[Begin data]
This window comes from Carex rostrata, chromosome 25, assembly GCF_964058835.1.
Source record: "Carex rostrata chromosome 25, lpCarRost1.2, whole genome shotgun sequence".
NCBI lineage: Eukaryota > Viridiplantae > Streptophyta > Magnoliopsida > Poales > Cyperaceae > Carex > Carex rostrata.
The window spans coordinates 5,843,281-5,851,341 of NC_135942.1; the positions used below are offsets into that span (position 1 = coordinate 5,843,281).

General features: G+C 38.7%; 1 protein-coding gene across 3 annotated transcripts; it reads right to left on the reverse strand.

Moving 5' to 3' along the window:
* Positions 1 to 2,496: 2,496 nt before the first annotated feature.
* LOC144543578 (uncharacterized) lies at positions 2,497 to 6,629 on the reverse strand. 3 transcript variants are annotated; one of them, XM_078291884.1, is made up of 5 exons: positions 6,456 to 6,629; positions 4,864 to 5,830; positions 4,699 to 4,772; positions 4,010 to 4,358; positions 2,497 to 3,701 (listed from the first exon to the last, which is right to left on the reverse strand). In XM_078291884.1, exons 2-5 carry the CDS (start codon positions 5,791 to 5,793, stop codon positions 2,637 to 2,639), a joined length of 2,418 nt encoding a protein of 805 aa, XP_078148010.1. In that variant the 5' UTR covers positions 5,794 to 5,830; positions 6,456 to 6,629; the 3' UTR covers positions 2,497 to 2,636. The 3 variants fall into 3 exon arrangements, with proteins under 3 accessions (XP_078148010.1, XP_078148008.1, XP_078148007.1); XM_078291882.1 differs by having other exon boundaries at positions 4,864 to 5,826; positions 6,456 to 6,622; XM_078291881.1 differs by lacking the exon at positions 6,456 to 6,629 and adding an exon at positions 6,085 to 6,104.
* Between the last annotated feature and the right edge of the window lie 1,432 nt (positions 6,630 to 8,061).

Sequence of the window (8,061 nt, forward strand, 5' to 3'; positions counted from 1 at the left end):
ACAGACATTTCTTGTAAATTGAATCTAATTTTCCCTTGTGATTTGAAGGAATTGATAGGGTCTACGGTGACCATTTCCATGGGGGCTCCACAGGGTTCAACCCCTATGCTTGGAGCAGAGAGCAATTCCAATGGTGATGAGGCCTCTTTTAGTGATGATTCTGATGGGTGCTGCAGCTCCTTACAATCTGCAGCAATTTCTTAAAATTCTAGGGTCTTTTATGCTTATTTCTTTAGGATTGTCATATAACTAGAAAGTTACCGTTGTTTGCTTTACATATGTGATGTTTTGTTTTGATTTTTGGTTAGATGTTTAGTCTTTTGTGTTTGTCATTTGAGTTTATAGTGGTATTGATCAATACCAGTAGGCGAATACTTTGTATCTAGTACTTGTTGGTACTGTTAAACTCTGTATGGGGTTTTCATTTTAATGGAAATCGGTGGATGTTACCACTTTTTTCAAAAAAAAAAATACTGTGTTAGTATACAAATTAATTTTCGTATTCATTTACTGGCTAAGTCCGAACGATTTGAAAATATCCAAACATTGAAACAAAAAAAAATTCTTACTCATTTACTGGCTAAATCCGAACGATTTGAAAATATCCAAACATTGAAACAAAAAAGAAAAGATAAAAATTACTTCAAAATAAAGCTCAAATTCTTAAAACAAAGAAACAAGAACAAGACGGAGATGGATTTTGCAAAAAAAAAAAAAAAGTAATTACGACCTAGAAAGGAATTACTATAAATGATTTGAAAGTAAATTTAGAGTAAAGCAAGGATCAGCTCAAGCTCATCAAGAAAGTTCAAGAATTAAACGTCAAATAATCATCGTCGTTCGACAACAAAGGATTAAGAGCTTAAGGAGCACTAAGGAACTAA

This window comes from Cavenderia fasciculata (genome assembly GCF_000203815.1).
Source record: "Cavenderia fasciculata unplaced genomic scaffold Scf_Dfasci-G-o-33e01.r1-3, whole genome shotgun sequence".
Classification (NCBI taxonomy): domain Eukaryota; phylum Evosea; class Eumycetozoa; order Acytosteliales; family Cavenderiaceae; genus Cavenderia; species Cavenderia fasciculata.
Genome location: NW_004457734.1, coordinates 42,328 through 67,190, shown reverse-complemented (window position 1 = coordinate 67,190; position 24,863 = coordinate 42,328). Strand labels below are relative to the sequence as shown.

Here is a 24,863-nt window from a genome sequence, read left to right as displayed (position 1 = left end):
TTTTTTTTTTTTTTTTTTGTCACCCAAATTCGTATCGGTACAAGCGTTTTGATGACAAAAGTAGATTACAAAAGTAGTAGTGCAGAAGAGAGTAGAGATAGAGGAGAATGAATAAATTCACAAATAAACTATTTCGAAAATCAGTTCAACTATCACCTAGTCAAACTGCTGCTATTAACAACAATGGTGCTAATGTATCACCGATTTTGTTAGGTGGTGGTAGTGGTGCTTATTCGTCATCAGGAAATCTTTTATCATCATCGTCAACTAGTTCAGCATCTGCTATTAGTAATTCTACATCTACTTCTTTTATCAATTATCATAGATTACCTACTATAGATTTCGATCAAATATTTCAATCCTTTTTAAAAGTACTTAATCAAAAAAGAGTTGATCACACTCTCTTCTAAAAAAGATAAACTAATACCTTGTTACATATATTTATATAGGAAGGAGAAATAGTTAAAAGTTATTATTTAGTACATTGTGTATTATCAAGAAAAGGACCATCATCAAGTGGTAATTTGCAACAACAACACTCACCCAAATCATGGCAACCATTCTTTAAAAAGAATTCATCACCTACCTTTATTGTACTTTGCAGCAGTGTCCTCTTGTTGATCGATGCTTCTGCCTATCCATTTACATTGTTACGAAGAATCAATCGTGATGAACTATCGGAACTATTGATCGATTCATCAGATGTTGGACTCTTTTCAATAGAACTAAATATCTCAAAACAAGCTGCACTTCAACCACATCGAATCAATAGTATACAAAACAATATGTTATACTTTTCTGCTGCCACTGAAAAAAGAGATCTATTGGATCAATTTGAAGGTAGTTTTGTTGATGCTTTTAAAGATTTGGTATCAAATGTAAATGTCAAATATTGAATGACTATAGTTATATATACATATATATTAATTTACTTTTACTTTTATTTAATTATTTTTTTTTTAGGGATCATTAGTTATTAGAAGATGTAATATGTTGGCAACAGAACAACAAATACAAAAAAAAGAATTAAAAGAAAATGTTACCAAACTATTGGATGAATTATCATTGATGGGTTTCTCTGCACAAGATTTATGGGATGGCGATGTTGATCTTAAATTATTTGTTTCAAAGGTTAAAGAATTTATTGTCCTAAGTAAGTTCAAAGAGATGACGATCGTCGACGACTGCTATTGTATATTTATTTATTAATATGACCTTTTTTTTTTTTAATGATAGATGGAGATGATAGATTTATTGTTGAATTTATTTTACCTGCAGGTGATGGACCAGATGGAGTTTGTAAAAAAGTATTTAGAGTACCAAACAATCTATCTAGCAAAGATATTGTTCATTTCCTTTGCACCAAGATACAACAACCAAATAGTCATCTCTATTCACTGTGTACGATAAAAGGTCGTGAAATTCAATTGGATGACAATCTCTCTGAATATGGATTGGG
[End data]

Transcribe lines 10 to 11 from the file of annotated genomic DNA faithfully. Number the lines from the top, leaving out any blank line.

Sequence of the window (8,061 nt, forward strand, 5' to 3'; positions counted from 1 at the left end):
ACAGACATTTCTTGTAAATTGAATCTAATTTTCCCTTGTGATTTGAAGGAATTGATAGGGTCTACGGTGACCATTTCCATGGGGGCTCCACAGGGTTCAACCCCTATGCTTGGAGCAGAGAGCAATTCCAATGGTGATGAGGCCTCTTTTAGTGATGATTCTGATGGGTGCTGCAGCTCCTTACAATCTGCAGCAATTTCTTAAAATTCTAGGGTCTTTTATGCTTATTTCTTTAGGATTGTCATATAACTAGAAAGTTACCGTTGTTTGCTTTACATATGTGATGTTTTGTTTTGATTTTTGGTTAGATGTTTAGTCTTTTGTGTTTGTCATTTGAGTTTATAGTGGTATTGATCAATACCAGTAGGCGAATACTTTGTATCTAGTACTTGTTGGTACTGTTAAACTCTGTATGGGGTTTTCATTTTAATGGAAATCGGTGGATGTTACCACTTTTTTCAAAAAAAAAAATACTGTGTTAGTATACAAATTAATTTTCGTATTCATTTACTGGCTAAGTCCGAACGATTTGAAAATATCCAAACATTGAAACAAAAAAAAATTCTTACTCATTTACTGGCTAAATCCGAACGATTTGAAAATATCCAAACATTGAAACAAAAAAGAAAAGATAAAAATTACTTCAAAATAAAGCTCAAATTCTTAAAACAAAGAAACAAGAACAAGACGGAGATGGATTTTGCAAAAAAAAAAAAAAAGTAATTACGACCTAGAAAGGAATTACTATAAATGATTTGAAAGTAAATTTAGAGTAAAGCAAGGATCAGCTCAAGCTCATCAAGAAAGTTCAAGAATTAAACGTCAAATAATCATCGTCGTTCGACAACAAAGGATTAAGAGCTTAAGGAGCACTAAGGAACTAA